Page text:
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Two teams, one story?

Six months ago, India and Pakistan made early exits from the World Cup; now are clashing with each other for the Twenty20 world cup, writes Kadambari Murali.

cricket Updated: Sep 24, 2007 18:19 IST
Kadambari Murali

On Monday, it will be six months and six days to the day Bob Woolmer died and Pakistan and world cricket was plunged into chaos. The Pakistan team, which had just been shocked by Ireland in their World Cup encounter, was in disarray. The conspiracy theorists thrived in a feverishly heated atmosphere and hinted at dark deeds and made predictions of disaster.

The one thing Woolmer's unexpected death did though, was take away the maniacal edge that an early World Cup exit would normally engender among fans. The people of Pakistan, equally bewildered, largely let their players be.

Across the border in India though, the loss to Bangladesh and an equally early exit from the Caribbean World Cup caused unbelievable chaos, as the cricket world's largest market took out its fury on the men who should have been kings. When you factor in a high profile coach, Greg Chappell, who courted controversy like he was born to it, and the chaotic circumstances of his exit, it makes for a queerly similar story.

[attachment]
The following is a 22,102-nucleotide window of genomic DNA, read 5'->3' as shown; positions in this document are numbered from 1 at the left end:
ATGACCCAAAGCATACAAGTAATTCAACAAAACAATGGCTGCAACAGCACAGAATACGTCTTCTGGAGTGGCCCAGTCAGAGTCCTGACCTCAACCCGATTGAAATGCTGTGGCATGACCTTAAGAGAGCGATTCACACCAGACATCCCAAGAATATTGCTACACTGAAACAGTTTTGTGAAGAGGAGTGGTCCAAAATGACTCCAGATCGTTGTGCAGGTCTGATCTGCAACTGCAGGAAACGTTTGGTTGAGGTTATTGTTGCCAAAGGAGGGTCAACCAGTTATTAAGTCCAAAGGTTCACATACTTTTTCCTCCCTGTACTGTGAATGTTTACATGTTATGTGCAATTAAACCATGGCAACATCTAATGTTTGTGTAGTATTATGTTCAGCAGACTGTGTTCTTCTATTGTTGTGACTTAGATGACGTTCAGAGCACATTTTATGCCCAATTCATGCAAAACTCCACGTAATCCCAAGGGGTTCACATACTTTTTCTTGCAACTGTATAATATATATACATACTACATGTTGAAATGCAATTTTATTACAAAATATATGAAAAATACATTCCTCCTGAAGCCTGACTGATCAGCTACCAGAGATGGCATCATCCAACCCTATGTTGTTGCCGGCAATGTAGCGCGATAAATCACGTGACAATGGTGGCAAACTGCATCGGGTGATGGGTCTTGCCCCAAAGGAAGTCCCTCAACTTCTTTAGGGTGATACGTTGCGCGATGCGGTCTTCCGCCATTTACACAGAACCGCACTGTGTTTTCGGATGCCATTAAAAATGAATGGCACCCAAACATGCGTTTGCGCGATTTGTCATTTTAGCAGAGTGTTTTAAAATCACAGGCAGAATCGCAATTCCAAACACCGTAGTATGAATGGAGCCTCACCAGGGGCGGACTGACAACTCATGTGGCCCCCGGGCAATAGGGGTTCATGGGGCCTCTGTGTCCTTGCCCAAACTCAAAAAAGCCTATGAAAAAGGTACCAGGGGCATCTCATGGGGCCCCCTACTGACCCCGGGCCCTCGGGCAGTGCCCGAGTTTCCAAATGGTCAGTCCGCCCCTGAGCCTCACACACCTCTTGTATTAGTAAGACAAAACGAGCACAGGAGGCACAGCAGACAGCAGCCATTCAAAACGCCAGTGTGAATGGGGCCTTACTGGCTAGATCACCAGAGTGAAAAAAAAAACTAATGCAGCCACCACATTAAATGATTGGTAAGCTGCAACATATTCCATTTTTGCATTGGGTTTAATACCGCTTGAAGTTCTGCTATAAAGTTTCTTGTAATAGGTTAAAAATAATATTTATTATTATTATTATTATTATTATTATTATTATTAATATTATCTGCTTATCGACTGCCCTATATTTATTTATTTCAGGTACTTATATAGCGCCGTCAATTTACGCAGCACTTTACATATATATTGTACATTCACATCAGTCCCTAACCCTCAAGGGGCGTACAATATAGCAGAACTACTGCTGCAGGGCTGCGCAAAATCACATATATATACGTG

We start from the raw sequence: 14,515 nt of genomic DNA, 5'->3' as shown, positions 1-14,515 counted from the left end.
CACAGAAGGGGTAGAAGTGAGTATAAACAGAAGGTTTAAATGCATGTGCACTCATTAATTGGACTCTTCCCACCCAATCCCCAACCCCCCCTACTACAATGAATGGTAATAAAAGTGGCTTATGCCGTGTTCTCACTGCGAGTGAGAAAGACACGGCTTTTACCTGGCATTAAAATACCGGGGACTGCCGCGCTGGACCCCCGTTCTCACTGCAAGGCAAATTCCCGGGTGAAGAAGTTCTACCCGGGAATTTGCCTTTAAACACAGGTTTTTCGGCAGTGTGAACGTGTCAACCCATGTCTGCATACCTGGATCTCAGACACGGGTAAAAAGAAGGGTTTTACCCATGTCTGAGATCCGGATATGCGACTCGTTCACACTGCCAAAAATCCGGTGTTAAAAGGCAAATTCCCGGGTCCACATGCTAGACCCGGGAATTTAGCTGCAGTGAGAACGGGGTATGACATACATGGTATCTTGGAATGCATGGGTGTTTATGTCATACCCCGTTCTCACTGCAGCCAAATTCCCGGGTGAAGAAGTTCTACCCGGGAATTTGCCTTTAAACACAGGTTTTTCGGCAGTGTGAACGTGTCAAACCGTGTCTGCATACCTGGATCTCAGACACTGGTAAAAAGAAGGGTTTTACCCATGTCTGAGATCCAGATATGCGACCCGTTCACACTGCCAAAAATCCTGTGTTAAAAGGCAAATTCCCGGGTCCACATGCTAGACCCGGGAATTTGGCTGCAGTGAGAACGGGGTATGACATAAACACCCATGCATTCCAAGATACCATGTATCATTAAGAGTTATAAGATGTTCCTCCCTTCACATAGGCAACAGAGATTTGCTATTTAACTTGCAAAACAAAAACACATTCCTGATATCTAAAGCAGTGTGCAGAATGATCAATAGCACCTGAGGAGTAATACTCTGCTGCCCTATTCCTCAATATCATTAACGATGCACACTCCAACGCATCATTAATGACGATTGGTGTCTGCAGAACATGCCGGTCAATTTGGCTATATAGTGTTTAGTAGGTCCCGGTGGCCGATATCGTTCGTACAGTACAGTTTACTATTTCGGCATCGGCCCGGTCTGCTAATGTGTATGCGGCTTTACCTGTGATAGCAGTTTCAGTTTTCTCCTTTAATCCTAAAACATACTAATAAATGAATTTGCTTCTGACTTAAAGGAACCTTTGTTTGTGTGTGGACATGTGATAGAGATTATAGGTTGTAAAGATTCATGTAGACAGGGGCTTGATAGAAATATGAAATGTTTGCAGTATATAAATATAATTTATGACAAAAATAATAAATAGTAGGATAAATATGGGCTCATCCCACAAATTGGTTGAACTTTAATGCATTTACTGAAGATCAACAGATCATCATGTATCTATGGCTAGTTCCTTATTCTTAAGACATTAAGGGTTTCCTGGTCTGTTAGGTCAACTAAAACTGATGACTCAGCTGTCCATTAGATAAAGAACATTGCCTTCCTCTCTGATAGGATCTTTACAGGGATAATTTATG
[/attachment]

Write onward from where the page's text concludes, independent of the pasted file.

What we had six months ago were two beaten, miserable teams, a number of individual stars who were pronounced as "finished", talk of groupism and a team divided on both sides of the border, bitterness and acrimony, a feeling of loss, even desolation, as the doomsayers talked of the beginning of the decline of cricket in the sub-continent and the admen began to look for other places to spend the megabucks.

So against this backdrop, Monday, really, will be a quite fantastic day. India vs Pakistan in the final of a World Cup for the first time ever made that much bigger because six months ago, everyone was singing, "it's all over now". No one expected this, how could they — both teams are floundering in the middle of the ICC one-day rankings; both are in the process of rebuilding; both are being led by young captains and are missing their top three stars.

The difference probably is only in the fact that while the Indian trio decided (wisely, in hindsight) that Twenty20 was a game for the future and stayed away.

Monday therefore, will be a story of two teams, of fates that, every now and then, seem to run a course that is uncannily similar. It will also be the story of a game that might or might not live up to the hype, though the madness of the bowl-out of the group stage will be difficult to replicate.

We shouldn't expect too much of them as yet. Celebrate the game and the youngsters who have given us several magic moments. Be entertained. Enjoy the moment. But when you wake up on Tuesday morning, do remember that the moment passes. Up ahead are South Africa (in Pakistan) and Australia (in India). The real test might well begin then.